"The Court imposes specific conditions for JJA.

"1. On May 25, 2005, this Court designated the proceedings to be an Extended Juvenile Jurisdiction Prosecution (EJJP) . . . . These proceedings are therefore different than a normal direct commit of a juvenile offender. The Court in an EJJP retains sentencing authority under 38-16,126(b) and can, thus, impose conditions as to good time credit.

"2. Based upon the forgoing, the Court ADJUDGES, ORDERS AND DECREES that respondent will receive no more than fifteen percent (15%) good time credit."

K.S.A. 38-1663 authorizes the district court to impose several sentencing alternatives for a juvenile offender. Furthermore, in an EJJP, the district court imposes both a juvenile sentence and an adult criminal sentence. K.S.A. 38-16,126(a). The adult criminal sentence is stayed unless the juvenile offender violates the provisions of the juvenile sentence. K.S.A. 38-16,126(a)(2). JJA contends neither K.S.A. 38-1663 nor K.S.A. 38-16,126 allows the district court to limit the amount of good time credit a juvenile offender can earn. The interpretation of a statute is a question of law over which this court has unlimited review. Bryan, 281 Kan. at 159.

"The fundamental rule of statutory construction is to ascertain the legislature's intent. The legislature is presumed to have expressed its intent through the language of the statutory scheme. Ordinary words are given their ordinary meanings. A statute should not be read to add language that is not found in it or to exclude language that is found in it. When a statute is plain and unambiguous, the court must give effect to the legislature's intent as expressed rather than determining what the law should or should not be. [Citation omitted.]" 281 Kan. at 159.

"'"In construing statues and determining legislative intent, several provisions of an act in pari materia must be construed together with a view of reconciling and bringing them into workable harmony if possible." [Citations omitted.]'

"'As a general rule, statutes are construed to avoid unreasonable results. There is a presumption that the legislature does not intend to enact useless or meaningless legislation. [Citations omitted.]'" Pieren-Abbott v. Kansas Dept. of Revenue, 279 Kan. 83, 89, 106 P.3d 492 (2005).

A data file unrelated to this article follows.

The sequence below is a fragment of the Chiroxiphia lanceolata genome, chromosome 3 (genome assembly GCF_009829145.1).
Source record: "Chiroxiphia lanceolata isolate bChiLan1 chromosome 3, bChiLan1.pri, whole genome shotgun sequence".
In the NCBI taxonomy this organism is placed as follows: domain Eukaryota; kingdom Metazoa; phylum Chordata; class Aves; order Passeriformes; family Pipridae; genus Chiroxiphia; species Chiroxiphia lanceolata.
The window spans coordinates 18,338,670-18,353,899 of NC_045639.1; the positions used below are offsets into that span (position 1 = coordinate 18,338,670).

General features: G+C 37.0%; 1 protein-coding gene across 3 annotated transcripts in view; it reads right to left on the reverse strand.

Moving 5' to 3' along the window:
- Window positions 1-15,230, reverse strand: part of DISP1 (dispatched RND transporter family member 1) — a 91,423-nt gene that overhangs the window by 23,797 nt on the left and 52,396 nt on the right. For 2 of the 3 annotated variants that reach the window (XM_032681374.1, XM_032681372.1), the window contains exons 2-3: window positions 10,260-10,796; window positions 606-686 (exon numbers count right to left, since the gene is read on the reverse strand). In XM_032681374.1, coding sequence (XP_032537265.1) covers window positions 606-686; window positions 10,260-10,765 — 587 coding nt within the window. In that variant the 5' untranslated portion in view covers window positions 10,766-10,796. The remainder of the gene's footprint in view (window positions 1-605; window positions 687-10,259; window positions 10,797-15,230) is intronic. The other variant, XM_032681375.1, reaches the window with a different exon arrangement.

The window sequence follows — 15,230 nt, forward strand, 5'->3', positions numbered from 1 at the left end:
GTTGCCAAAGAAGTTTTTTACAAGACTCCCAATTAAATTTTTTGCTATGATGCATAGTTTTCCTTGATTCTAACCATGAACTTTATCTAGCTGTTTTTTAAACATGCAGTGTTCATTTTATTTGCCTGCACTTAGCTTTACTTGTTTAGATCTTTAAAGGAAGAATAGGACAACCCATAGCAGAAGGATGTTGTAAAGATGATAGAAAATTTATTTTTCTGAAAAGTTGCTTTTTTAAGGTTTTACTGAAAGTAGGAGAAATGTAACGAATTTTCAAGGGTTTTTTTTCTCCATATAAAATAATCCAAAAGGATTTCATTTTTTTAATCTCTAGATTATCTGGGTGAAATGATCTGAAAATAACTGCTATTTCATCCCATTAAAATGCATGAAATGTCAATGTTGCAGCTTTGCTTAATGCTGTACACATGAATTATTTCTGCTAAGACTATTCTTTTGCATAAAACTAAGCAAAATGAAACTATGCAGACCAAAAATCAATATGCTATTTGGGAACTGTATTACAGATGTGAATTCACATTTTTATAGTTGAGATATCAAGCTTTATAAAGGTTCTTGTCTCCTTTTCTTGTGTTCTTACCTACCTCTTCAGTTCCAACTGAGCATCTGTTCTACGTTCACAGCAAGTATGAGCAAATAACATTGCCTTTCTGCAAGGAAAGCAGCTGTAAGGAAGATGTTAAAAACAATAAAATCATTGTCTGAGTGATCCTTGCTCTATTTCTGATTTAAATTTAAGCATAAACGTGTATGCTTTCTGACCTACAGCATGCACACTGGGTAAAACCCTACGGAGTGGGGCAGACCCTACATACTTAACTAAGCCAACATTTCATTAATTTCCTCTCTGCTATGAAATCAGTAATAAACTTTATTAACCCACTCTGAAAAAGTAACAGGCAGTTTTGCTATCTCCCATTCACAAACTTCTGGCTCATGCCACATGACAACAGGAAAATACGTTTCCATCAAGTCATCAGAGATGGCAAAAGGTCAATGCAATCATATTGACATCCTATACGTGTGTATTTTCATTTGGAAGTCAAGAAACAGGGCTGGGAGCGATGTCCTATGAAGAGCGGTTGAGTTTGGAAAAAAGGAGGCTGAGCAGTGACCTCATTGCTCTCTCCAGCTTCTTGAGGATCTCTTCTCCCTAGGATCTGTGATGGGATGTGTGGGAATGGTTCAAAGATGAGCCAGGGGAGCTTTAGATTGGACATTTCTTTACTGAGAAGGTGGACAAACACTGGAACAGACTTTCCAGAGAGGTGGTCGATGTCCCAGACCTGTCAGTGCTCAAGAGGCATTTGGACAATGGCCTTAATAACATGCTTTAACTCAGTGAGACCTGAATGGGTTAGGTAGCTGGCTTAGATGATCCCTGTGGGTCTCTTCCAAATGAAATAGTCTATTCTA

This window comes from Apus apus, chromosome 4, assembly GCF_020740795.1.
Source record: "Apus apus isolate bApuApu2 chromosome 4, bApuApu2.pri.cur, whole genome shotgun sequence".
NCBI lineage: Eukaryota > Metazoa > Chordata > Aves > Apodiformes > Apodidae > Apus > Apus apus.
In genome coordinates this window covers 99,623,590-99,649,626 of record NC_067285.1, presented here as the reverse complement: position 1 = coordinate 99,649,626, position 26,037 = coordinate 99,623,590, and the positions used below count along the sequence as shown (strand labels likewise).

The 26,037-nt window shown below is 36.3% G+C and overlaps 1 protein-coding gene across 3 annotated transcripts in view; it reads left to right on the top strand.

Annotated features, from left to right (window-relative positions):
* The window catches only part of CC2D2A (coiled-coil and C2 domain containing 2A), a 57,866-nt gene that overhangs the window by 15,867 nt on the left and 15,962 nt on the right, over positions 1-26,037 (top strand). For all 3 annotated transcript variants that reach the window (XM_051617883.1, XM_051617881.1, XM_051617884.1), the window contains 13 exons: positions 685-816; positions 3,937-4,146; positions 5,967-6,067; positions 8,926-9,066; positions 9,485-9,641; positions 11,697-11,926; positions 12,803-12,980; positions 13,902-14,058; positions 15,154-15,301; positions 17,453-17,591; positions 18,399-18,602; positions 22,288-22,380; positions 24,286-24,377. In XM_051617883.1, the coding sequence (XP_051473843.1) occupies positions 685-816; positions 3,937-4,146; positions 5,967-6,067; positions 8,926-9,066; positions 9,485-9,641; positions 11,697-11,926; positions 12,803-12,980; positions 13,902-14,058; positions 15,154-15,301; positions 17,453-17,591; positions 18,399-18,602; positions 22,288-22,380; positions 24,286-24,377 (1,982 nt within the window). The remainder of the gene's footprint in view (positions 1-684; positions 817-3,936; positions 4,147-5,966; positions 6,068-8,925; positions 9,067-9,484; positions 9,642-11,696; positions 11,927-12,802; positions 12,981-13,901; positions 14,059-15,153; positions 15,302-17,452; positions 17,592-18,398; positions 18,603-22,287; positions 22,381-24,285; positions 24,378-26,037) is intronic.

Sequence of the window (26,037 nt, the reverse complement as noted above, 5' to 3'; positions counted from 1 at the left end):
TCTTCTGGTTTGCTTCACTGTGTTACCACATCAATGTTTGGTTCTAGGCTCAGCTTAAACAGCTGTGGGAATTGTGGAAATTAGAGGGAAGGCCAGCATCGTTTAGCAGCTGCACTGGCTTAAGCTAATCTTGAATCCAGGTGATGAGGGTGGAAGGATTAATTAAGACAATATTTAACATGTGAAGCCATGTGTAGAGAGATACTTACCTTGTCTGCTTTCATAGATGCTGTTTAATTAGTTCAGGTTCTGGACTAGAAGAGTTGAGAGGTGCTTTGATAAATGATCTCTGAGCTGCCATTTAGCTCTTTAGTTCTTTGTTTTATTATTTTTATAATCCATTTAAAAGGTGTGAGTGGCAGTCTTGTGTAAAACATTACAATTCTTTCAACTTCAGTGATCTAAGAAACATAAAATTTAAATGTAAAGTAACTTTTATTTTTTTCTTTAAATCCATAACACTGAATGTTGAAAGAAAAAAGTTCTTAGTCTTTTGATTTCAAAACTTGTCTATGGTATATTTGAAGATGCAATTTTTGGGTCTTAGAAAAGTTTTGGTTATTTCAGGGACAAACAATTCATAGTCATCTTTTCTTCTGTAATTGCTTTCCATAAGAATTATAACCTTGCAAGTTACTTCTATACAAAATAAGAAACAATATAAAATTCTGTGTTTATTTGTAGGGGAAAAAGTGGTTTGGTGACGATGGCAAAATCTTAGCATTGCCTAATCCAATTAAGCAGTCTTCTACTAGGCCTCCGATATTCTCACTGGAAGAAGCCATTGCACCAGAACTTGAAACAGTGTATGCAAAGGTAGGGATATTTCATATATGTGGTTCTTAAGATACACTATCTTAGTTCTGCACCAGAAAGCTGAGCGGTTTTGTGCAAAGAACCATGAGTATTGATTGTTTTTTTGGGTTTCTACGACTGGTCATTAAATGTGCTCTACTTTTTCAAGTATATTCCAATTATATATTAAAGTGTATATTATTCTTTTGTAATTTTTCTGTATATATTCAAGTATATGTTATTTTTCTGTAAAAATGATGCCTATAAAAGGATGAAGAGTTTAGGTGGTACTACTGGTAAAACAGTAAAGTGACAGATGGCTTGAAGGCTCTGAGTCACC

JJA correctly asserts that K.S.A. 38-1663 does not specifically authorize the district court to limit the amount of good time credit a juvenile offender can earn. The State contends D.T.J.'s case is "different" because it was designated as an EJJP. The State asserts the district court's continuing jurisdiction under K.S.A. 38-16,126(b) allowed it to impose "specific conditions for JJA," including a limitation on D.T.J.'s good time credit of 15%. However, the State does not provide any authority for this assertion. The district court's only authority under 38-16,126(b) is to revoke the stay of the adult criminal sentence if the juvenile offender violates the provisions of the juvenile sentence. There is no provision in 38-16,126(b) that authorizes the district court to impose specific conditions of supervision for JJA, such as a limitation on the juvenile offender's good time credit.

JJA asserts the legislature has given the commissioner the authority to implement a good time credit program under K.S.A. 38-16,130; therefore, the district court cannot override the commissioner's discretion in determining whether to grant or deny good time credit. JJA argues the situation is similar to the adult system in which the sentencing court cannot limit the good time credit awarded by the KDOC, except as provided by statute. Indeed, the Kansas Supreme Court has explicitly stated: "Good time credits are awarded by [KDOC] employees; the sentencing court plays no role in the process." State v. Golston, 269 Kan. 345, 348, 7 P.3d 1132 (2000).

Under both the Kansas Criminal Code and the Kansas Juvenile Justice Code, the legislature has authorized the respective authorities to develop a system for awarding good time credit. K.S.A. 2005 Supp. 21-4722(a)(2) (adult cases); K.S.A. 38-16,130 (juvenile cases). Likewise, in both types of cases, the legislature has expressed the purpose for developing such a system–to ensure that good behavior is the expected norm and negative behavior will be punished. K.S.A. 2005 Supp. 21-4722(a)(1); K.S.A. 38-16,130(a). Finally, the legislature has expressed maximum caps on the amount of good time credit adult or juvenile offenders can earn. K.S.A. 2005 Supp. 21-4722(a)(2) and K.S.A. 2005 Supp. 21-4706(a) (limiting the good time credit to 15% of the primary sentence authorized by law); K.S.A. 38-16,130(c) and K.S.A. 38-16,133 (limiting good time credit to an amount which does not reduce the minimum term of incarceration authorized by law for the offense committed).